Predictive usefulness of urinary biomarkers for the identification of cyclosporine A-induced nephrotoxicity in a rat model.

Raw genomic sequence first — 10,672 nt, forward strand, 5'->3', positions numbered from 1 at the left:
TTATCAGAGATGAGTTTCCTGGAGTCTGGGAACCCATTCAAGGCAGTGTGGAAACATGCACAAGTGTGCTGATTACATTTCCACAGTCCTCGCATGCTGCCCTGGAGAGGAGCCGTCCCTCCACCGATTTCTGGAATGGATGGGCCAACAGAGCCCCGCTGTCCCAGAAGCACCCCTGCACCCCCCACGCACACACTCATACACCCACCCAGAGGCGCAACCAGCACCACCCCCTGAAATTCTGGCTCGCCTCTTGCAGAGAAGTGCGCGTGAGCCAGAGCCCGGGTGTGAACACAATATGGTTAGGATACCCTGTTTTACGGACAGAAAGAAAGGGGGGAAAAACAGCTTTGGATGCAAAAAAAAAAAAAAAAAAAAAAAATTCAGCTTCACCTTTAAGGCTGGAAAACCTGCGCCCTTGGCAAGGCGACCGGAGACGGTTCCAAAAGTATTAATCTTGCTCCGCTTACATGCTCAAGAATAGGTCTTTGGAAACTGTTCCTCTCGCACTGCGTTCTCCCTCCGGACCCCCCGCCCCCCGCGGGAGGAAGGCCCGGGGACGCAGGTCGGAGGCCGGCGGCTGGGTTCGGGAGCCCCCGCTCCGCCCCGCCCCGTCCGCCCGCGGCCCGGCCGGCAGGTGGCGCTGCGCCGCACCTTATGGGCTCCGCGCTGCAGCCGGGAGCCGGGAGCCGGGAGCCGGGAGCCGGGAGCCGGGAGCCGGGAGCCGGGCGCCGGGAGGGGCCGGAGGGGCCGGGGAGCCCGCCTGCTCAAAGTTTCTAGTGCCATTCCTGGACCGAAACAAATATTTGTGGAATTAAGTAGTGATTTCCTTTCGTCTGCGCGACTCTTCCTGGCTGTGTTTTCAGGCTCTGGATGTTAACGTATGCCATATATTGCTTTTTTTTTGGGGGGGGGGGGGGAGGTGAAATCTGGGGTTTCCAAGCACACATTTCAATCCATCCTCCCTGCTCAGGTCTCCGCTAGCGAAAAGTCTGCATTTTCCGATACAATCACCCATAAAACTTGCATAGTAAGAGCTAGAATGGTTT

The main side effect of cyclosporine A (CsA), a widely used immunosuppressive drug, is nephrotoxicity. Early detection of CsA-induced acute nephrotoxicity is essential for stop or minimize kidney injury, and timely detection of chronic nephrotoxicity is critical for halting the drug and preventing irreversible kidney injury. This study aimed to identify urinary biomarkers for the detection of CsA-induced nephrotoxicity. We allocated salt-depleted rats to receive CsA or vehicle for 7, 14 or 21 days and evaluated renal function and hemodynamics, microalbuminuria, renal macrophage infiltration, tubulointerstitial fibrosis and renal tissue and urinary biomarkers for kidney injury. Kidney injury molecule-1 (KIM-1), tumor necrosis factor-alpha (TNF-?), interleukin 6 (IL-6), fibronectin, neutrophil gelatinase-associated lipocalin (NGAL), TGF-?, osteopontin, and podocin were assessed in urine. TNF-?, IL-6, fibronectin, osteopontin, TGF-?, collagen IV, alpha smooth muscle actin (? -SMA) and vimentin were assessed in renal tissue. CsA caused early functional renal dysfunction and microalbuminuria, followed by macrophage infiltration and late tubulointerstitial fibrosis. Urinary TNF-?, KIM-1 and fibronectin increased in the early phase, and urinary TGF-? and osteopontin increased in the late phase of CsA nephrotoxicity. Urinary biomarkers correlated consistently with renal tissue cytokine expression. In conclusion, early increases in urinary KIM-1, TNF-?, and fibronectin and elevated microalbuminuria indicate acute CsA nephrotoxicity. Late increases in urinary osteopontin and TGF-? indicate chronic CsA nephrotoxicity. These urinary kidney injury biomarkers correlated well with the renal tissue expression of injury markers and with the temporal development of CsA nephrotoxicity.